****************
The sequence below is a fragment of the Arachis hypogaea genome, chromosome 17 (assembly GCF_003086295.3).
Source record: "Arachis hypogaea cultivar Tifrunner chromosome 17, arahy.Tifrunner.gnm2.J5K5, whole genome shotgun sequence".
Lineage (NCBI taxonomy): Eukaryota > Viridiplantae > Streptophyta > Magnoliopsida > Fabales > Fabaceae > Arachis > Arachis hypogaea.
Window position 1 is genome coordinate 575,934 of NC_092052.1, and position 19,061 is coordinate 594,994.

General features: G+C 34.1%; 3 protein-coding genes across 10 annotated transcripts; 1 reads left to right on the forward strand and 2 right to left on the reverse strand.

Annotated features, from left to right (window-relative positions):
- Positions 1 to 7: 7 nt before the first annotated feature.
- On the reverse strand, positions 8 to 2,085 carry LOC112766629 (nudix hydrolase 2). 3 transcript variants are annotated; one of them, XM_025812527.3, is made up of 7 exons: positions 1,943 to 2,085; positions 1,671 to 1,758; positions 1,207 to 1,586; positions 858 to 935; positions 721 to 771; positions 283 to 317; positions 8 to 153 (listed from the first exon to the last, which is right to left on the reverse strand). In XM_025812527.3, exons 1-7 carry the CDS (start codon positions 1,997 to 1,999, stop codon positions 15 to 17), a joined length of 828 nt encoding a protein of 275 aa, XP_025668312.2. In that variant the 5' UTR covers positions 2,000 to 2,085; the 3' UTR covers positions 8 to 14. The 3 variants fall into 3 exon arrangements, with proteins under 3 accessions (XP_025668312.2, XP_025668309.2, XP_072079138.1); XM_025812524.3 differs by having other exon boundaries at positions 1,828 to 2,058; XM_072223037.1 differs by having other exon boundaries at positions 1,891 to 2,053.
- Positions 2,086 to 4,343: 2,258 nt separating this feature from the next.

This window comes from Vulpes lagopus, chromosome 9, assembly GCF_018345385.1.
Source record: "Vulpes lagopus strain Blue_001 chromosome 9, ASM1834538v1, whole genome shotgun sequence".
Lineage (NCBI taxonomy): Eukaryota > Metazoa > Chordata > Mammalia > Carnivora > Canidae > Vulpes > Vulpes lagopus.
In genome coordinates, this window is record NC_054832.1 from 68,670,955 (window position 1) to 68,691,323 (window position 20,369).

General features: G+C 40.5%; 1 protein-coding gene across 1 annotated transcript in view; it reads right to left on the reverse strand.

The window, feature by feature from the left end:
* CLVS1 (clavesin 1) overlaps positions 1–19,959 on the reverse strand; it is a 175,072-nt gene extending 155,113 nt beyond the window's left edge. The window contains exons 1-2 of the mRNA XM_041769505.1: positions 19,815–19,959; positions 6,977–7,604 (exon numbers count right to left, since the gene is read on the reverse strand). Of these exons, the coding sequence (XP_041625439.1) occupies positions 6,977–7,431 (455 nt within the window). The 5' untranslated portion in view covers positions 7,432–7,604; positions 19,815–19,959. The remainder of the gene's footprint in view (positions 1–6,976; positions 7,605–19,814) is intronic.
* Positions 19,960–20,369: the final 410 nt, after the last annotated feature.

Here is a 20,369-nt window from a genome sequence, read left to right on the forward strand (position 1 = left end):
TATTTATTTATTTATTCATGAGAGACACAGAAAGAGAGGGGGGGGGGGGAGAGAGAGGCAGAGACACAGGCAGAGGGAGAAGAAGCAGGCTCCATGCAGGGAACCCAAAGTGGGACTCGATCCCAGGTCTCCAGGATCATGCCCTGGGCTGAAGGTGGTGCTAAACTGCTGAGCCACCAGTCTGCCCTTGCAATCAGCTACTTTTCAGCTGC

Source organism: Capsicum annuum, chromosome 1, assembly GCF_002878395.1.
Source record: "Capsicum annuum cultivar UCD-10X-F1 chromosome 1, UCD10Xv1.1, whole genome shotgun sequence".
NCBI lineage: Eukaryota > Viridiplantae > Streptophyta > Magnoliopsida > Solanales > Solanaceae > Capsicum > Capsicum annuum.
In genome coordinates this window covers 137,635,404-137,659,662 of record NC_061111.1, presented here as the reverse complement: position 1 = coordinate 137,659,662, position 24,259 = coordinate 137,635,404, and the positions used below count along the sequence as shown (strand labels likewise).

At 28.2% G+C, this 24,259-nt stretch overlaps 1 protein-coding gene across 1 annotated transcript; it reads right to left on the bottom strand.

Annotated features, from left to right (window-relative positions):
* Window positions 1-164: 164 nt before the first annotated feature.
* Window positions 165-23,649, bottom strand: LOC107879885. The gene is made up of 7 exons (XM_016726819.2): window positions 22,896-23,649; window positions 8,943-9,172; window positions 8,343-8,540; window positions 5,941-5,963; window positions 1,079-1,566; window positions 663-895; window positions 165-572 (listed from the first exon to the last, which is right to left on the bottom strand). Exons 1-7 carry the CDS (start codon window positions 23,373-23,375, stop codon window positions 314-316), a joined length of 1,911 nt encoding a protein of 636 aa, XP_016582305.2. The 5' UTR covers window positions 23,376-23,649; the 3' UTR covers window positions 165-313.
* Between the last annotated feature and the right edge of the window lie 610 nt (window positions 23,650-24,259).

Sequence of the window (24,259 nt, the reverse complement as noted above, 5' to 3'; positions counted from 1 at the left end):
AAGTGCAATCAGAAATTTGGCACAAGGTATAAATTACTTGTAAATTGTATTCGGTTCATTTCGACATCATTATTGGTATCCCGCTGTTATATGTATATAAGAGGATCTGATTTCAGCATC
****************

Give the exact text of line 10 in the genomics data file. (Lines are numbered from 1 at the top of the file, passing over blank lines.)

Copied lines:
This window comes from Vulpes lagopus, chromosome 9, assembly GCF_018345385.1.